NOV 2012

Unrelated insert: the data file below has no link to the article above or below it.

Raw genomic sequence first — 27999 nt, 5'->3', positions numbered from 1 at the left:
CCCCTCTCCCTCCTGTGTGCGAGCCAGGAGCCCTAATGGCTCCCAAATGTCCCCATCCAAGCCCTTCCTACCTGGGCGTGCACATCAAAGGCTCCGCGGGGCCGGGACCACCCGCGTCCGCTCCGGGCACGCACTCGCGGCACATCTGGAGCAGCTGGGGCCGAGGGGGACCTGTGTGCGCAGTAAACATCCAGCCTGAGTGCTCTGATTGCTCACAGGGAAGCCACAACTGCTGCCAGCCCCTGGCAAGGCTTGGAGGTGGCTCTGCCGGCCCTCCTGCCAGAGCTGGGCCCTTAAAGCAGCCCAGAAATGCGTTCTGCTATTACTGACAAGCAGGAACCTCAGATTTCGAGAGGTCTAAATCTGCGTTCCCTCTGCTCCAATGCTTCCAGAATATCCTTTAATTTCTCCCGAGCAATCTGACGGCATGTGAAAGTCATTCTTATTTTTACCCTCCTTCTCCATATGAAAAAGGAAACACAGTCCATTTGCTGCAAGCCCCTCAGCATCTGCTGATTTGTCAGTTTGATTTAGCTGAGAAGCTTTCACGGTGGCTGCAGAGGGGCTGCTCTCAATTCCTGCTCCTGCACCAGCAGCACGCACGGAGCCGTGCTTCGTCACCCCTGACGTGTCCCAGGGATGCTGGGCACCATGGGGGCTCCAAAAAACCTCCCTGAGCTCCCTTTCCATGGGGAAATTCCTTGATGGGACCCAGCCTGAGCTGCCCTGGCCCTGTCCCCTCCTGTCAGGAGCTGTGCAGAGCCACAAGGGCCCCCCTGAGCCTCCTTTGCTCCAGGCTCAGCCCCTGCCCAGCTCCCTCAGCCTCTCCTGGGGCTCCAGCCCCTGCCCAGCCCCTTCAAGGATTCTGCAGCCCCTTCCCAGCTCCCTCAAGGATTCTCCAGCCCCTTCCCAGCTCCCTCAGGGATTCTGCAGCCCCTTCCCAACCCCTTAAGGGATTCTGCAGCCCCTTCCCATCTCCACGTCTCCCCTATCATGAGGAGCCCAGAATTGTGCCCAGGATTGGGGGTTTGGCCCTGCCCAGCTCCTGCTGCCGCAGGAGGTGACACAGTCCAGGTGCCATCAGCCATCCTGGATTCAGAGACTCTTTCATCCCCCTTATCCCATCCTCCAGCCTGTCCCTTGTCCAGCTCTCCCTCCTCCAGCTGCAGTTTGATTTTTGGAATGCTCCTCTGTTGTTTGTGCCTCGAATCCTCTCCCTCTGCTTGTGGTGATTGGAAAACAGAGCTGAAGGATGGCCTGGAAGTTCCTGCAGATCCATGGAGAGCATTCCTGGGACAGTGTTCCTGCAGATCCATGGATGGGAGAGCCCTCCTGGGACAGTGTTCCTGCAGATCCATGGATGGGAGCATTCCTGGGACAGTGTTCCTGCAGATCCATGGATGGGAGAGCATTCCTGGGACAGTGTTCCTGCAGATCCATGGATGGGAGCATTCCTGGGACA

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58 EW GLAUCOMA February 2011 November 2012 Risk assessment in glaucoma evolving by Tony Realini, M.D. tudinal studies that ocular perfusion pressure (OPP) is an important risk factor for glaucoma. OPP is defined as arterial blood pressure minus IOP and can be thought of as the trans- vascular pressure gradient across which blood must cross to perfuse ocular tissues. When OPP falls below 50 mm Hg, the risk of glaucoma increases significantly. It is possible to modify OPP by P opulation projections indicate that within the next few decades, the proportion of elderly will skyrocket worldwide, resulting in more people with glaucoma than ever before. Determining whom to treat, and how aggressively to treat, requires a careful assessment of individual risk of incurring significant visual im- pairment. Risk assessment in glau- coma has improved substantially in the past decade, thanks in large part to the Ocular Hypertension Treatment Study (OHTS) and the European Glaucoma Prevention EyeWorld factoid It is estimated that over 2.2 million Americans have glaucoma, but only half of those know they have it Source: Glaucoma Research Foundation Study (EGPS). More recently, new risk factors have emerged, such as ocular perfusion pressure and cere- brospinal fluid pressure, among others. In light of the evolving risk profile for glaucoma, how are we to approach risk assessment in glau- coma? Traditional risk factors "High intraocular pressure (IOP) remains the most important and best established risk factor for glau- coma," said Stefano Miglior, M.D., University of Milan. "Others include asymmetric IOP, low central corneal thickness, increasing age and cup- disc ratio, cup-disc ratio asymmetry, and increasing pattern standard deviation on the visual field." Many of these factors are incor- porated into the OHTS-EGPS risk calculator, which can be found online at ohts.wustl.edu/risk/calcu- lator.html, and provides a 5-year risk of conversion from ocular hyperten- sion to glaucoma. Based on this 5- year risk, clinicians and patients can determine whether treatment makes sense in an evidence-based manner. Ocular perfusion pressure The evidence continues to mount from both cross-sectional and longi- modifying blood pressure. But since higher OPP is beneficial to glaucoma risk, this would mean raising blood pressure. Raising blood pressure is generally not practical and not currently advisable, he said. "There is no evidence that raising OPP by raising blood pressure would be beneficial in reducing the risk of glaucoma," said Fotis Topouzis, M.D., University of Thessaloniki, as the risk of death increased two-fold for every 20 mm Hg elevation in blood pressure. A more practical approach might be to ask whether patients are being over treated for systemic hypertension and poten- tially could undergo a reduction in medications. "There are a significant number of people who only have white-coat hypertension and may not require treatment," he said. "And those patients who are the nighttime dippers—whose blood pressure dips very low during the night—may be over treated and should have less aggressive antihypertensive therapy." There is another way to improve OPP, and it's a familiar one. "Lower- ing IOP raises OPP," Dr. Topouzis pointed out. He suggested that when evaluating patients at risk for glau- coma, OPP should be among the as- sessments. "If OPP is low, then target IOP should be adjusted downward to help raise OPP. If OPP is high, per- haps a higher IOP can be tolerated." Antihypertensive risks Further complicating the already complex relationship between blood pressure and glaucoma is the obser- vation from several key studies that blood pressure therapy may increase the risk of glaucoma. The EGPS re- ported that, independent of having elevated blood pressure, being on therapy with a diuretic antihyper- tensive agent significantly raised the risk of developing glaucoma, said Dr. Miglior. In addition, he said, the Rotterdam study identified calcium channel blocker therapy as a risk factor for glaucoma as well. The mechanisms by which these drugs increase glaucoma risk remain unclear, and the impact of these therapies on glaucoma risk assess- ment remains a challenge to quan- tify. Cerebrospinal fluid pressure Several recent studies have revealed that low cerebrospinal fluid (CSF) pressure may also be a risk factor for glaucoma. This is thought to be mediated by the translaminar pressure gradient, which is defined as IOP minus CSF pressure. The lower the CSF pressure, the higher the translaminar pressure difference. The mechanism by which a translaminar pressure gradient might cause optic nerve damage remains speculative. "CSF pressure is interesting but of limited utility in clinical practice," said Dr. Miglior. This is because most patients would not consent to the lumbar puncture needed to accurately measure CSF pressure. Also, modifying CSF pres- sure is impractical. Drugs that lower CSF pressure—such as systemic carbonic anhydrase inhibitors—can be avoided, but otherwise modifying the translaminar pressure gradient boils down to IOP reduction, he said. Clinical impact The emergence of novel risk factors for glaucoma may help us to better under- stand the pathophysiology of this complex disease, but most of these new risk factors do not lend them- selves directly to beneficial modifica- tion. It is impractical and potentially unwise to raise blood pressure or CSF pressure. Interestingly, the impact of both of these risk factors can be blunted by doing what we do best: lowering IOP. Until we better under- stand the elusive nature of glauco- matous optic neuropathy, IOP reduction remains the standard ther- apy for glaucoma. EW Editors' note: Dr. Miglior has no finan- cial interests related to this article. Contact information Miglior: stefano.miglior@unimib.it Topouzis: nliori@goldair.gr

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